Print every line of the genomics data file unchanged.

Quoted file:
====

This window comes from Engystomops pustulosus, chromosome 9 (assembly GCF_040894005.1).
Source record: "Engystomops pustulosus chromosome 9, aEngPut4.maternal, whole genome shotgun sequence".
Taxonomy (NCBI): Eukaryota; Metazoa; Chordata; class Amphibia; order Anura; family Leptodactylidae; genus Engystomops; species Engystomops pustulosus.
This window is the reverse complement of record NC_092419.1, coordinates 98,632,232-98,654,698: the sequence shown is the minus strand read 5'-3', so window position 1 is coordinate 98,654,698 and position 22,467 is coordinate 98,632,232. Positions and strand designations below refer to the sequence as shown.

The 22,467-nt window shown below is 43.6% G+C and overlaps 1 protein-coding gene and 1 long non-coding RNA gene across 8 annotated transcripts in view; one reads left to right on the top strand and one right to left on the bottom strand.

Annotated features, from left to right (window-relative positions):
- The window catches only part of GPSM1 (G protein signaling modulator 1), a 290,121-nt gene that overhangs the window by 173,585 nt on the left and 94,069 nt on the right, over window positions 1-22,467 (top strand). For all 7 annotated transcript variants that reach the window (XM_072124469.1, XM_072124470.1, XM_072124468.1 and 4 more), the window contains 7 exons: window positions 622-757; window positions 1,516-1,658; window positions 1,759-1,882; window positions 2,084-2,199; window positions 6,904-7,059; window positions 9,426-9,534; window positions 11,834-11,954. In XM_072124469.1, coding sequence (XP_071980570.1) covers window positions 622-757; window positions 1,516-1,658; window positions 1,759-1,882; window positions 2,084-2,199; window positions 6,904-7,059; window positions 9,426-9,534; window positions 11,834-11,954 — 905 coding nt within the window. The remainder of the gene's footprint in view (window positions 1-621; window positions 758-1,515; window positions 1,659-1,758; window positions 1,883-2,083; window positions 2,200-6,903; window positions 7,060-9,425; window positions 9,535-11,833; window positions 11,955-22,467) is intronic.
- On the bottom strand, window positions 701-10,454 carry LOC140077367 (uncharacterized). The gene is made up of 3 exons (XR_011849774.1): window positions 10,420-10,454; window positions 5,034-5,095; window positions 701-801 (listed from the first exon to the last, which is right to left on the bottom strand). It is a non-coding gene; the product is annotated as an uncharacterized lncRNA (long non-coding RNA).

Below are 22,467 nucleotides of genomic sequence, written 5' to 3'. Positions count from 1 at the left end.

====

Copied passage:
This window comes from Engystomops pustulosus, chromosome 9 (assembly GCF_040894005.1).
Source record: "Engystomops pustulosus chromosome 9, aEngPut4.maternal, whole genome shotgun sequence".
Taxonomy (NCBI): Eukaryota; Metazoa; Chordata; class Amphibia; order Anura; family Leptodactylidae; genus Engystomops; species Engystomops pustulosus.
This window is the reverse complement of record NC_092419.1, coordinates 98,632,232-98,654,698: the sequence shown is the minus strand read 5'-3', so window position 1 is coordinate 98,654,698 and position 22,467 is coordinate 98,632,232. Positions and strand designations below refer to the sequence as shown.

The 22,467-nt window shown below is 43.6% G+C and overlaps 1 protein-coding gene and 1 long non-coding RNA gene across 8 annotated transcripts in view; one reads left to right on the top strand and one right to left on the bottom strand.

Annotated features, from left to right (window-relative positions):
- The window catches only part of GPSM1 (G protein signaling modulator 1), a 290,121-nt gene that overhangs the window by 173,585 nt on the left and 94,069 nt on the right, over window positions 1-22,467 (top strand). For all 7 annotated transcript variants that reach the window (XM_072124469.1, XM_072124470.1, XM_072124468.1 and 4 more), the window contains 7 exons: window positions 622-757; window positions 1,516-1,658; window positions 1,759-1,882; window positions 2,084-2,199; window positions 6,904-7,059; window positions 9,426-9,534; window positions 11,834-11,954. In XM_072124469.1, coding sequence (XP_071980570.1) covers window positions 622-757; window positions 1,516-1,658; window positions 1,759-1,882; window positions 2,084-2,199; window positions 6,904-7,059; window positions 9,426-9,534; window positions 11,834-11,954 — 905 coding nt within the window. The remainder of the gene's footprint in view (window positions 1-621; window positions 758-1,515; window positions 1,659-1,758; window positions 1,883-2,083; window positions 2,200-6,903; window positions 7,060-9,425; window positions 9,535-11,833; window positions 11,955-22,467) is intronic.
- On the bottom strand, window positions 701-10,454 carry LOC140077367 (uncharacterized). The gene is made up of 3 exons (XR_011849774.1): window positions 10,420-10,454; window positions 5,034-5,095; window positions 701-801 (listed from the first exon to the last, which is right to left on the bottom strand). It is a non-coding gene; the product is annotated as an uncharacterized lncRNA (long non-coding RNA).

Below are 22,467 nucleotides of genomic sequence, written 5' to 3'. Positions count from 1 at the left end.